There’s a certain appeal in science fiction, in that the technology used to create the future is actually plausible. Science fantasy on the other hand? That’s about as implausible as the Earth being round (FLAT EARF FO LYFE!), a wondrously far-fetched use of science that is on the cusp of being confused for magic. That’s the kind of element present inside of Bioware’s upcoming Anthem, which stars you as that fella in a mechanised war-suit that is killing anything around you that doesn’t have a pulse.
It’s that very drive to create a world that isn’t beholden to the more grounded rules of reality that has been a key factor in Anthem, which gives Bioware’s latest property a different flavour to that of Mass Effect. That’s according to Bioware General Manager Aaryn Flynn, who described Anthem’s departure from “hardcore” science fiction. “The story is that you are part of humanity and part of a group called the Freelancers, who are out there to save and protect humanity on an alien planet far away,” Flynn said to the Edmonton AM radio show.
This one is about having fun in a game world that is lush and exotic
It’s a genre that we call science fantasy, very much like Star Wars, like the Marvel universe where you see a lot of amazing things happening but we don’t worry too much about why they’re happening or how they’re happening, the science of it. Mass Effect is a more a real hardcore science fiction IP.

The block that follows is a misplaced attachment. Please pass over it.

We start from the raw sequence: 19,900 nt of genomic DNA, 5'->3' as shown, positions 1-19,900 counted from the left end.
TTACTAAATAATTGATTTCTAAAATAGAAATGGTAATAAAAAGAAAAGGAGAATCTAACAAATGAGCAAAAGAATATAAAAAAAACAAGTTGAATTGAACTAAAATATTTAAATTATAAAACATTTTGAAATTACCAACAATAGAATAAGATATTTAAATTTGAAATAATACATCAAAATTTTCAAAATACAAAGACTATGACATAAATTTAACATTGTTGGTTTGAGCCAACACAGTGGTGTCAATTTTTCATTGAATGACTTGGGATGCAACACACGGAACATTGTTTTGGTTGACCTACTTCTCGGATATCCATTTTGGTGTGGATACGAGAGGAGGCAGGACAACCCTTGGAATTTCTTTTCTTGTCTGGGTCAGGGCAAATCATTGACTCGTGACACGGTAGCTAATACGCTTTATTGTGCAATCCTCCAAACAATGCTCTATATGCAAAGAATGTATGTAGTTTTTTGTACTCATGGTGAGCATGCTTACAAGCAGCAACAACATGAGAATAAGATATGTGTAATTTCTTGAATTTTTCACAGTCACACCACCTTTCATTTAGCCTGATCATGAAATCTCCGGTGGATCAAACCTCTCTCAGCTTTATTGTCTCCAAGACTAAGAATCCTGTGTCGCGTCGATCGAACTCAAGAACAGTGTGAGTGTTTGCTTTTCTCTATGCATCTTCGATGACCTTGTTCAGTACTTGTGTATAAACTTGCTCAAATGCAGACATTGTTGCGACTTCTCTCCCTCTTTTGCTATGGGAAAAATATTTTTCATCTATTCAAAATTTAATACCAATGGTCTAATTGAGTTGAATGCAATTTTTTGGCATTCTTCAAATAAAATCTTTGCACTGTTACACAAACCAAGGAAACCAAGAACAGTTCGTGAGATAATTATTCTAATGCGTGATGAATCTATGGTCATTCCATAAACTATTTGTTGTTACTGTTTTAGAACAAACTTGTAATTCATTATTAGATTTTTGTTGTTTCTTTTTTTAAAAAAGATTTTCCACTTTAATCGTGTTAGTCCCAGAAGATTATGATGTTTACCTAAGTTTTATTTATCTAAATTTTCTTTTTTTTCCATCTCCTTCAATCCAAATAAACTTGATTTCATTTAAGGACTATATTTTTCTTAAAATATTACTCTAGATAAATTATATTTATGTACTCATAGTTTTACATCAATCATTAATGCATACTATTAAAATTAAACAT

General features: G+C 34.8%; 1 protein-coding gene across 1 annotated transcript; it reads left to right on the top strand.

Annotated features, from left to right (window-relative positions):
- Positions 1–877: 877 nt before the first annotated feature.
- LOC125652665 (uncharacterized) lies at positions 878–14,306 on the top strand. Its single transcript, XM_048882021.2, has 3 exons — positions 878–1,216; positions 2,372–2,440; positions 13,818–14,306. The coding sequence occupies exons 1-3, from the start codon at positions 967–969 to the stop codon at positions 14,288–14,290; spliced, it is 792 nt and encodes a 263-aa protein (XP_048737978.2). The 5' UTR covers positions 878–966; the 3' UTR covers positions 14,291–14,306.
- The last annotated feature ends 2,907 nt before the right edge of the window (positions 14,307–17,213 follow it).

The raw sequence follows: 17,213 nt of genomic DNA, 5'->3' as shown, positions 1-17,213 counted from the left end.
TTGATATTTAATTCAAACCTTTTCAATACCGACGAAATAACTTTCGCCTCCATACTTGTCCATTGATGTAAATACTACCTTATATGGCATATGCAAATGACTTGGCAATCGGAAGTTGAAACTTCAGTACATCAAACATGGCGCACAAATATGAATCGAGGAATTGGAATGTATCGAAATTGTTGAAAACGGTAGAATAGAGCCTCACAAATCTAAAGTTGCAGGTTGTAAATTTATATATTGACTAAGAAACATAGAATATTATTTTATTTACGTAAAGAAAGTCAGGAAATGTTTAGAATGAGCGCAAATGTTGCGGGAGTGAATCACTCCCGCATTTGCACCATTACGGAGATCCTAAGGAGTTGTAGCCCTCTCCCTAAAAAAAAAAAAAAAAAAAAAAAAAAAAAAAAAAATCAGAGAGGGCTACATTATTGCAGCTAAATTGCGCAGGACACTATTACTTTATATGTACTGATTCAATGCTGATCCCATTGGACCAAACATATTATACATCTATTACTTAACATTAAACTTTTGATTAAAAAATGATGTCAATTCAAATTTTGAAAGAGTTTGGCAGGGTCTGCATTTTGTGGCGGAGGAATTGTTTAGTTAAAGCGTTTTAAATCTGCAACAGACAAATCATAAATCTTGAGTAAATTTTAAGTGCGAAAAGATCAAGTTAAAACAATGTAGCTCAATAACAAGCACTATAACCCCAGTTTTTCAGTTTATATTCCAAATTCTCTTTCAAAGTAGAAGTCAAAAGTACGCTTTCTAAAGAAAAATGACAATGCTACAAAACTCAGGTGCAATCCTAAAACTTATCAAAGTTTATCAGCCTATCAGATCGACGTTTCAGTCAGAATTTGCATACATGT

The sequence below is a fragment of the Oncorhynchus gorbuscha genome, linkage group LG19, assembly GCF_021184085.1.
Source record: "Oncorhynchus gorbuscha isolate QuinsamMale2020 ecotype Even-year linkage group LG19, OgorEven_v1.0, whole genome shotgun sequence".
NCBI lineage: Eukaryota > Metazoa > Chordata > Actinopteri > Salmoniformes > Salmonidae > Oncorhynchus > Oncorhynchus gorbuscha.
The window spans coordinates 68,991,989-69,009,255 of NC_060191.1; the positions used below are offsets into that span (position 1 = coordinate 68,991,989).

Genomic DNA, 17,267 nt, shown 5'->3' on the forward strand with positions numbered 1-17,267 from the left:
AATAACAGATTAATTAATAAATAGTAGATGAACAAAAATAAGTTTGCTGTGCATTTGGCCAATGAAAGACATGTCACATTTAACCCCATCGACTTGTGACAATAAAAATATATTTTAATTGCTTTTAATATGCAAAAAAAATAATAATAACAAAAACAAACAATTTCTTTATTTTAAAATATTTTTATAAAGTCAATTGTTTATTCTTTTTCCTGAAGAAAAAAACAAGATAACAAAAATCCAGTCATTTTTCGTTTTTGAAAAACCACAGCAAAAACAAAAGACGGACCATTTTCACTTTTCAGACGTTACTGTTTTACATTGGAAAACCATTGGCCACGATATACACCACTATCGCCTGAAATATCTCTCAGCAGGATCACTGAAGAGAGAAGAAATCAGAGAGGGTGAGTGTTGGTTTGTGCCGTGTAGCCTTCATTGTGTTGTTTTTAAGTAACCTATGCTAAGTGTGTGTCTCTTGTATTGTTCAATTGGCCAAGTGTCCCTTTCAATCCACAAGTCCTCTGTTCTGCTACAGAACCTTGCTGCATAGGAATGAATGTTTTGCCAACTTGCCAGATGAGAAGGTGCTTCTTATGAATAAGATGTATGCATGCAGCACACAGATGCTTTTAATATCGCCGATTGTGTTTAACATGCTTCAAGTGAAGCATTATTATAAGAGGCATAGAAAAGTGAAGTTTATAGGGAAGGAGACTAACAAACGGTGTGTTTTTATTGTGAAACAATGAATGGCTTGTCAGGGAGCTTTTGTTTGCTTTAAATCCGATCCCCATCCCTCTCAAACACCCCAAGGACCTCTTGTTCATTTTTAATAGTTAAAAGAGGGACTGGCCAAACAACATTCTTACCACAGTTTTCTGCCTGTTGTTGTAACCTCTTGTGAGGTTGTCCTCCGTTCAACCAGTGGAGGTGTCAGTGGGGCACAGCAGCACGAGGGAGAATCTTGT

This one is about having fun in a game world that is lush and exotic and sucks you in. There are shooting mechanics in it, it’s an action game, it’s a role-playing game. Its got a lot of those elements to it that just lets you become a character that participates in this.We’ve been working on it for close to five years now. And it’s something that you have to incubate and nurture, change and adjust. It’s a very creative process that our team goes through to do that.
We were sitting around after wrapping on our last Mass Effect game here in Edmonton, Mass Effect 3. And we just thought about the chance to build a new property in this industry pretty rarely, and so our parent company Electronic Arts was giving us that so we had to take it very seriously. We sat back and we thought ‘what’s really fun now?’. Ever since I’ve had two sons, I’ve wanted a game that I could play with them, so this is my chance to build a game that I can with my two sons together.
I’m still thinking that the E3 demo looked too good on the visual side, although I’d be very very happy to be proven wrong in this instance. Graphics scepticism aside, Anthem looks like solid fun. Sort of like the bastard child of Titanfall and Destiny really. It’ll be done when it’s done, although with five years of development in the bag I’d wager easy money on a late 2018 release for Anthem.
Last Updated: June 27, 2017